lc for the established church: eg 'the church is no longer relevant today'; Catholic church, Anglican church, etc, but Church of England

Coca-Cola, Coke


London theatre; Colosseum Rome

collective nouns
nouns such as committee, family, government, jury, take a singular verb or pronoun when thought of as a single unit, but a plural verb or pronoun when thought of as a collection of individuals:
the committee gave its unanimous approval to the plans;
the committee enjoyed biscuits with their tea
the family can trace its history back to the middle ages;
the family were sitting down, scratching their heads

take initial caps, eg Eccles College

South American country that we frequently misspell as 'Columbia'

use like this: 'to deliver the goods that have been invoiced in the preceding words' (Fowler)

This is a dreadful (but by no means isolated) example of the tendency to use a semicolon where only a colon will do: 'Being a retired soap "treasure" must be a bit like being in the army reserves; when a ratings war breaks out, it's time to dust off your uniform and wait by the phone'

male and female; do not use comedienne

'The Deputy Vice Chancellor, Dr Peter Marsh, is an expert on style' - correct (commas) if there is only one
'The administration assistant Susan Jones is a little short on style' - correct (no commas) if there are more than one

avoid: prefer 'she said'

company names
use names the companies use themselves, except in cases where they adopt typographical or other devices that, in effect, turn them into logos
So: Adidas, not adidas; BhS (no italicised h); Live TV (not L!ve TV); Toys R Us (do not attempt to turn the R backwards); Yahoo! is OK

compass points
lc for regions: the north, the south of England, the south-west, north-east England; the same applies to geopolitical areas: the west, western Europe, far east, south-east Asia, central America etc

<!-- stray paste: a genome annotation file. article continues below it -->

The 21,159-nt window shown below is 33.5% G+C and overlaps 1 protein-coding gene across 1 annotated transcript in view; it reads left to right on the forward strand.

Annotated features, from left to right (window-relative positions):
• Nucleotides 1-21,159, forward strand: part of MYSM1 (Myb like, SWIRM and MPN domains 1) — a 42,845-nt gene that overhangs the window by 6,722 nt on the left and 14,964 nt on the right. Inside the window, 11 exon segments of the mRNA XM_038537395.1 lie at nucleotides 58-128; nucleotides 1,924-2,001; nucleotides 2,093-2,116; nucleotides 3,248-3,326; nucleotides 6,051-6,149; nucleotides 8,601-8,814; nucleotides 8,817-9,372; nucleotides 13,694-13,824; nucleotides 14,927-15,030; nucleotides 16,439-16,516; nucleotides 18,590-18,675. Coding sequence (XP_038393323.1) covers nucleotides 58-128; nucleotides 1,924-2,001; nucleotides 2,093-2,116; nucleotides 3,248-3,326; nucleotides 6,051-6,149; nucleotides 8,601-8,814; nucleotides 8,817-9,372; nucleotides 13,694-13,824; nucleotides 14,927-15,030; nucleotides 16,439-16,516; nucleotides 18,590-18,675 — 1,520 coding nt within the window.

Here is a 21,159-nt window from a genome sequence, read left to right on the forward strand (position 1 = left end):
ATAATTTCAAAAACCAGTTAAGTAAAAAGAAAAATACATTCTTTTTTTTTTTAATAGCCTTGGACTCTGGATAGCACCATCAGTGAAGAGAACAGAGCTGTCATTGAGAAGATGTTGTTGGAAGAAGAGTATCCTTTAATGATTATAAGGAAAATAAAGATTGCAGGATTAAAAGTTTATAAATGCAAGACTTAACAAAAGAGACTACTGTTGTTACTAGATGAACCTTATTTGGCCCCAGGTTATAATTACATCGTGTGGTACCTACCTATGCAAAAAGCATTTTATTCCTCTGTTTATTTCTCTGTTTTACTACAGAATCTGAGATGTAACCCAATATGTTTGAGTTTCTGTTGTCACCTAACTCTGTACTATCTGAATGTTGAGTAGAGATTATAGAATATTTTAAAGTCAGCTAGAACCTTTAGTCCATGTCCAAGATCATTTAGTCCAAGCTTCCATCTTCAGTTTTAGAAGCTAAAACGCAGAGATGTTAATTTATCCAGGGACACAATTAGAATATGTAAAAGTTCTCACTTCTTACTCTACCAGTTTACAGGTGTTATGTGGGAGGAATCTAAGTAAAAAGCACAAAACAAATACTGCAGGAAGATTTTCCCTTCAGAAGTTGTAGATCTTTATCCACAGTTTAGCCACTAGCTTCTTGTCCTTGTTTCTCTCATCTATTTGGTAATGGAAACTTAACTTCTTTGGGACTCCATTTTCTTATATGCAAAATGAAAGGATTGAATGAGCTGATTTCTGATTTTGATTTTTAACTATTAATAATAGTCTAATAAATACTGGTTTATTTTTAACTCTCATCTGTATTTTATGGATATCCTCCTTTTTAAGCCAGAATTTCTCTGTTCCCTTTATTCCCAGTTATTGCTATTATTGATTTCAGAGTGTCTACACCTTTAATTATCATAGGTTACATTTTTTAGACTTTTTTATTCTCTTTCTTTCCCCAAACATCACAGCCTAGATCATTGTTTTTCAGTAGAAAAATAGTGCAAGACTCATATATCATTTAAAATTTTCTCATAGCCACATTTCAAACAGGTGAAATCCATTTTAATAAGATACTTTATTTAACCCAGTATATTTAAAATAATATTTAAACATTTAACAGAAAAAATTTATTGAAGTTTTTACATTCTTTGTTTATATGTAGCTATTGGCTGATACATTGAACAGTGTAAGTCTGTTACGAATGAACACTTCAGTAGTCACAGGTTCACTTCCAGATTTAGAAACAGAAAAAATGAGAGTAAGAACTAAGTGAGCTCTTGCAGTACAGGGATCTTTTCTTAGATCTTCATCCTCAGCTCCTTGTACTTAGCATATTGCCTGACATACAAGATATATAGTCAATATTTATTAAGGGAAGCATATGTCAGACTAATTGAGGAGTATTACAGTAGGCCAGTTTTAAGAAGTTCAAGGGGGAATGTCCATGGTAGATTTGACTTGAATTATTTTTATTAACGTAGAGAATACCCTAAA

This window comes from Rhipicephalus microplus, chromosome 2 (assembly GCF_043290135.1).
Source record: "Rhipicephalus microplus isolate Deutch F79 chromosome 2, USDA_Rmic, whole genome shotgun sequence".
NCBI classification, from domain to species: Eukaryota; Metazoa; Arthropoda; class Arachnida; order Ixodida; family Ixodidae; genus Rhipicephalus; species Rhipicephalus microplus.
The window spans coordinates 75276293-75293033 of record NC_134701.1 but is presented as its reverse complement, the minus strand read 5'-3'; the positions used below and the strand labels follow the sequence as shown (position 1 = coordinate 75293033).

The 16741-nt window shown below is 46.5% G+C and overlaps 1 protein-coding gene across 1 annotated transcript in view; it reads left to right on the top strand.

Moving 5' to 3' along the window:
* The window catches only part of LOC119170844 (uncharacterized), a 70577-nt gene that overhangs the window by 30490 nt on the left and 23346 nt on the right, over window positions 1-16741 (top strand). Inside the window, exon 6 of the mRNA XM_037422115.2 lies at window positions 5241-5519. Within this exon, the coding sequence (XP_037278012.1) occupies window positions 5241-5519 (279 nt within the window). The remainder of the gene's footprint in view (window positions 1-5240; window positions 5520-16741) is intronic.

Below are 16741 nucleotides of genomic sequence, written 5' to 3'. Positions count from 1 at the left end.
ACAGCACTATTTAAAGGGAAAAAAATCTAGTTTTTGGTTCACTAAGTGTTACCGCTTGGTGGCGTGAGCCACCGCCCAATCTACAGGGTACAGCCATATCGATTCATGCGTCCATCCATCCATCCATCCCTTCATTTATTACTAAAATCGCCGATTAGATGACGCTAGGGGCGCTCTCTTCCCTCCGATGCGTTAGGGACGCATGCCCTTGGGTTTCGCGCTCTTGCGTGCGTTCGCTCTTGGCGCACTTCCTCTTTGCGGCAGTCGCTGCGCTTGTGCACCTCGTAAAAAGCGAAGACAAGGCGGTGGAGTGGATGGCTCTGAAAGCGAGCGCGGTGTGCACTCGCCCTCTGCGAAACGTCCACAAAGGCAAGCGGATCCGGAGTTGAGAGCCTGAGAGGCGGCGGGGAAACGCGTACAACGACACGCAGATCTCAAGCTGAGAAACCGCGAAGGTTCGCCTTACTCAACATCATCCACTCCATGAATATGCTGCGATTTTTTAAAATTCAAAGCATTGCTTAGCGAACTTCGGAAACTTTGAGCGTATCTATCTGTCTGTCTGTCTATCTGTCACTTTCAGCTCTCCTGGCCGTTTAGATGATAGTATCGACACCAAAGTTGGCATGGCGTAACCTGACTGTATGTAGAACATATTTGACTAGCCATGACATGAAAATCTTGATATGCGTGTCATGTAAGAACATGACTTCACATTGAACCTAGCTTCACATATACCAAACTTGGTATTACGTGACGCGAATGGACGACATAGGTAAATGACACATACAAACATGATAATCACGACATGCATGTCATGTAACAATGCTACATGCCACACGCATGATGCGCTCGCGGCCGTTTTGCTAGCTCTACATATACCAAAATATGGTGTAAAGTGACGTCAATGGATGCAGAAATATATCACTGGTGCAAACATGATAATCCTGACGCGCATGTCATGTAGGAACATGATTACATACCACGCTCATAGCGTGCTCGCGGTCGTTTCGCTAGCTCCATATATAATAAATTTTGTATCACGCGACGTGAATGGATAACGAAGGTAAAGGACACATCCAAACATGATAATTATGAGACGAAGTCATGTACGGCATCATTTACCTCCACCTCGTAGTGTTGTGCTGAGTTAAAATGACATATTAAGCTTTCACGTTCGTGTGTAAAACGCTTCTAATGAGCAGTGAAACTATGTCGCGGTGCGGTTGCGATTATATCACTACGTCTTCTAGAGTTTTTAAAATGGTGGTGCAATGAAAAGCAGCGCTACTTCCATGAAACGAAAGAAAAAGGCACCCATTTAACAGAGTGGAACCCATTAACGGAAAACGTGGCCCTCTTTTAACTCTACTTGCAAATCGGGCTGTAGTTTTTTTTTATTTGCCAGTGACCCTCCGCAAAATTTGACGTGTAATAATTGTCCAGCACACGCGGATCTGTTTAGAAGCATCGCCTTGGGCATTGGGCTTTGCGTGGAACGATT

cap up, however, when part of the name of a county (West Sussex, East Riding of Yorkshire) or province
note the following: East End, West Country, Middle East, Latin America, North America

to complement is to make complete: the two strikers complemented each other
to compliment is to praise
a complimentary copy is free

is better than finalise

to consist of; 'comprise of' is wrong

not connexion

plural consortiums


not consult with

continent, the
mainland Europe

refers to things that happen repeatedly but not constantly; continuous indicates an unbroken sequence

In moderation please and only in copy which aims to put the reader at ease, communicating in a particularly friendly manner. Even then while can't and don't is tolerable – remember excess can be a distraction to your reader. In any copy attempting to communicate a serious issue they make it sound frivolous

We give metric measures and convert on first mention only to imperial in brackets (exceptions: miles and pints); if a rough figure is given in metric, do not convert it into an exact figure in imperial, and vice versa, eg if someone says the towns are about 50km apart, convert to 30 miles, not '31.07 miles'; the same goes for rough amounts of currencies, though don't round up £3.6bn to £4bn

cooperate, cooperation, cooperative
no hyphen, but the store is the Co-op


vocal; chord musical

Bolton Council and thereafter the council


no accent

course names

If you name a course it is uc eg Computer Games Design but if you are talking about the gaming industry, for eg 'we find the computer games design companies locally flock to our courses' then it is lc

all lc: court of appeal, high court, crown court, magistrates court (no apostrophe), European court of human rights, international criminal court

a gradual increase in loudness or intensity; musically or figuratively, it is the build-up to a climax, not the climax itself.

cripple, crippled
offensive and outdated; do not use

crisis. The plural is crises. Not crisises

plural criteria

Crown Prosecution Service
CPS on second mention

restrain; kerb pavement

when the whole word is used it is lc: euro, pound, sterling, dong etc

abbreviate dollars like this: $50 (US dollars); A$50 (Australian dollars); HK$50 (Hong Kong dollars)

"now" is usually preferable, if needed at all

a place where two points meet (eg "on the cusp of Manchester and Salford"); sometimes misused to mean on the brink ("a girl on the cusp of womanhood")